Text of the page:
DETROIT -- Chrysler has spent $1.3 billion since 1993 buying back vehicles with chronic defects, then reselling the bulk of these "lemons" to consumers, a safety group says Chrysler documents show.
The automaker said the documents unsealed last week in North Carolina show no wrongdoing and are being mischaracterized by consumer groups and product-liability attorneys.
"The notion that this company engages in wrongdoing is total distortion," Lew Goldfarb, Chrysler's associate general counsel, said Monday.
According to the documents, Chrysler said it repurchased more than 50,000 vehicles with persistent mechanical problems, then recouped about two-thirds of the investment reselling the majority of them at auction to dealers.
The papers show "the extensive corporate-level involvement in a process that historically had been dismissed as the misbehavior of a few rogue dealers," said Ralph Hoar, head of Safety Forum, an advocacy group that posted some of the documents on its Web site.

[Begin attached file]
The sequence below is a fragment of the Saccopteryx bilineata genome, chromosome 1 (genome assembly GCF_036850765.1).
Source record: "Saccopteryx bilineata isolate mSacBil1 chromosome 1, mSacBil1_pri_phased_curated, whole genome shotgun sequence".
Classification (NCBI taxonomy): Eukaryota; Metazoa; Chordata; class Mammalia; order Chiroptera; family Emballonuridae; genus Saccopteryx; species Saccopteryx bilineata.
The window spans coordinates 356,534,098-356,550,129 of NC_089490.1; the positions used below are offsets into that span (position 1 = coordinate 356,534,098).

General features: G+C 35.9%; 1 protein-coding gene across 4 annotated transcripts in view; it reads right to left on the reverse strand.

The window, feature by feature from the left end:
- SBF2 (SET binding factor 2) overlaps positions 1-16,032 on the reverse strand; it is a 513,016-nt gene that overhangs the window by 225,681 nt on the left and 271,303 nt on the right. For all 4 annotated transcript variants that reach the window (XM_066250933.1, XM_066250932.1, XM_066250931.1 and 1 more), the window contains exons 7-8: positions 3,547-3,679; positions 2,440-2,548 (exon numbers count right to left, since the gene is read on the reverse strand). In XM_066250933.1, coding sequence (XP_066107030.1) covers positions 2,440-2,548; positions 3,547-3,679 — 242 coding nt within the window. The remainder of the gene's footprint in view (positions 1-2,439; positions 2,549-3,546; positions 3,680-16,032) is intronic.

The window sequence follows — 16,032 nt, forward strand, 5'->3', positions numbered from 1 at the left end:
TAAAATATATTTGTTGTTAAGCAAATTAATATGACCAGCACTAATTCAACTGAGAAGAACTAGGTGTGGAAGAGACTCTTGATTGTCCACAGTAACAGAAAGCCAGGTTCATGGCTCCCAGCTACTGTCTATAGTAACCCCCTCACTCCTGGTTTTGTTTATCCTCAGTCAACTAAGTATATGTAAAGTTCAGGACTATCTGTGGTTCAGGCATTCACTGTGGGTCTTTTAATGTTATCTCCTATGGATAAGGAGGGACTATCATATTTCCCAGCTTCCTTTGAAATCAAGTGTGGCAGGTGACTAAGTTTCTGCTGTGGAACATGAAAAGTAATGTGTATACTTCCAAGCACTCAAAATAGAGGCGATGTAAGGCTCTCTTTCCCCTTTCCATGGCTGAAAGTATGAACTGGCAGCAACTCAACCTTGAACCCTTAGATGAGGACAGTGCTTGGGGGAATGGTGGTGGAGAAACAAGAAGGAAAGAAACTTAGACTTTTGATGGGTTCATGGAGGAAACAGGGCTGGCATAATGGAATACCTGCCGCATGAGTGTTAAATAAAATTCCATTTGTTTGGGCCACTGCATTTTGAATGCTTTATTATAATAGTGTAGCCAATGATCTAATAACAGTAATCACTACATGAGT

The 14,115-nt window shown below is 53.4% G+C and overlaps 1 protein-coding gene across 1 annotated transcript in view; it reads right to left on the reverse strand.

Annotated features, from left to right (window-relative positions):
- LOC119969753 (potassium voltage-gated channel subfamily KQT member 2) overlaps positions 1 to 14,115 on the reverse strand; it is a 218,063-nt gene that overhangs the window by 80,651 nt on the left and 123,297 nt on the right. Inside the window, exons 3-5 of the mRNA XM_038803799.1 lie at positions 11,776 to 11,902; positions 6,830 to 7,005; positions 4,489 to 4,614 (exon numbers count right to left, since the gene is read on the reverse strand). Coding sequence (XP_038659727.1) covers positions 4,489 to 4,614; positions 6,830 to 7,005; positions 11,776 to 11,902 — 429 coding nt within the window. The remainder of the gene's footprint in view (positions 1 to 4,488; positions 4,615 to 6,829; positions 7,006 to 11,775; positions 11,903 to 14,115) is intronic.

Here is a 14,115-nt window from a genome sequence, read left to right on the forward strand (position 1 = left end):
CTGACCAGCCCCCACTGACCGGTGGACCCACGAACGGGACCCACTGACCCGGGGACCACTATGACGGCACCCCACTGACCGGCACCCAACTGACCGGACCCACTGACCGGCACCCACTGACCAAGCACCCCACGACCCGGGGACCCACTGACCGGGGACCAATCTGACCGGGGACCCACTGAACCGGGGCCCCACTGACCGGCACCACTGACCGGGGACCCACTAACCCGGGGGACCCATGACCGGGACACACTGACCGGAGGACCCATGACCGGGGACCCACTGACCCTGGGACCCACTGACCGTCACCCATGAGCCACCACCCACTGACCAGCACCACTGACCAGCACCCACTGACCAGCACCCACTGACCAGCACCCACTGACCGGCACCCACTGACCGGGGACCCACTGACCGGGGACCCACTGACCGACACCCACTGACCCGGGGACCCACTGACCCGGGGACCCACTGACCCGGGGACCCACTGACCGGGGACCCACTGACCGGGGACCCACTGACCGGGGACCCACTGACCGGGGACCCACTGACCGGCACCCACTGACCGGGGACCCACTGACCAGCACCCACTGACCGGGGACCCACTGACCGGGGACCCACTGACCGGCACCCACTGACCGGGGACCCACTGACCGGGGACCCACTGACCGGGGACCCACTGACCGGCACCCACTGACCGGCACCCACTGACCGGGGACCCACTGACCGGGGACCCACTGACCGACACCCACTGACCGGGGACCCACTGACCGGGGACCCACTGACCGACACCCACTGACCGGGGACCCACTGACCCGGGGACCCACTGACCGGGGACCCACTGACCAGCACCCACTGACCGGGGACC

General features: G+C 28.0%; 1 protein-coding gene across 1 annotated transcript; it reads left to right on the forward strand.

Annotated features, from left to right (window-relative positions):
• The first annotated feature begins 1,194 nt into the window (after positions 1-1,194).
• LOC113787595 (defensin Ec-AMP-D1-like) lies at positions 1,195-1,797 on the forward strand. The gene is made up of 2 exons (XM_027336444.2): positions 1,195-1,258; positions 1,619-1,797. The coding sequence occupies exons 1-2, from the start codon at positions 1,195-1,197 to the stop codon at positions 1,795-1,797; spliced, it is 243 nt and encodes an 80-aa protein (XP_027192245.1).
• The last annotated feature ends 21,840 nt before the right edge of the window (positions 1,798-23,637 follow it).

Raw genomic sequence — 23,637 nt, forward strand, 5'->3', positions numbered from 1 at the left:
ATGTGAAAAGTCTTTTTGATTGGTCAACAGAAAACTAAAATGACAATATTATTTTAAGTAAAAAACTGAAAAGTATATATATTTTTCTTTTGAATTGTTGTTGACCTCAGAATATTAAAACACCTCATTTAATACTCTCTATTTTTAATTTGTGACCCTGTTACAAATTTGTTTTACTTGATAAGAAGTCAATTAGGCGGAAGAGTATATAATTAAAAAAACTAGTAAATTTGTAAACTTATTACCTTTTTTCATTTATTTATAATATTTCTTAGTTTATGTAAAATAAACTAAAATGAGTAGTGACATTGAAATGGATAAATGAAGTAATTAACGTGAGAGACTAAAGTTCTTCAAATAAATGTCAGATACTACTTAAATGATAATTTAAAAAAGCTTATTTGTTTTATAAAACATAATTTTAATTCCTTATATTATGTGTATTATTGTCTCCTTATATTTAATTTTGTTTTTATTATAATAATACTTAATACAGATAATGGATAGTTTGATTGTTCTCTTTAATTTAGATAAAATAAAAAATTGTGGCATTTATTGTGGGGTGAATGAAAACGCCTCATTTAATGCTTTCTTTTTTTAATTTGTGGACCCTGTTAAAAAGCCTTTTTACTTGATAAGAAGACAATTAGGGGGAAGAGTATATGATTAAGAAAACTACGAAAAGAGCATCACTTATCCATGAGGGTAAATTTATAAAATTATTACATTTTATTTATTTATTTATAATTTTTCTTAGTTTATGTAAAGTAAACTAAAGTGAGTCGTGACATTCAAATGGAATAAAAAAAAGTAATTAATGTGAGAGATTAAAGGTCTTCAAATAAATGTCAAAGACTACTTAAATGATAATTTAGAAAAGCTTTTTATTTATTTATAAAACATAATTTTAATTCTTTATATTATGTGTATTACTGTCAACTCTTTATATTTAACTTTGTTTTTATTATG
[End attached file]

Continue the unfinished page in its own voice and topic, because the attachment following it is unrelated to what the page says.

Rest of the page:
Chrysler said dealers are always told which vehicles have been bought back from customers, and must relay such information to consumers.
"The dealer knows he has an obligation to transmit the information to customers, and if the customer is unhappy, we will go after the dealer for noncompliance," Goldfarb said.
Consumer advocates say "lemon laundering" is widespread and want the Federal Trade Commission to require automakers to tell consumers about their duds.
A few years ago, the FTC held hearings on lemons at the request of the consumer groups, but no action has been taken.
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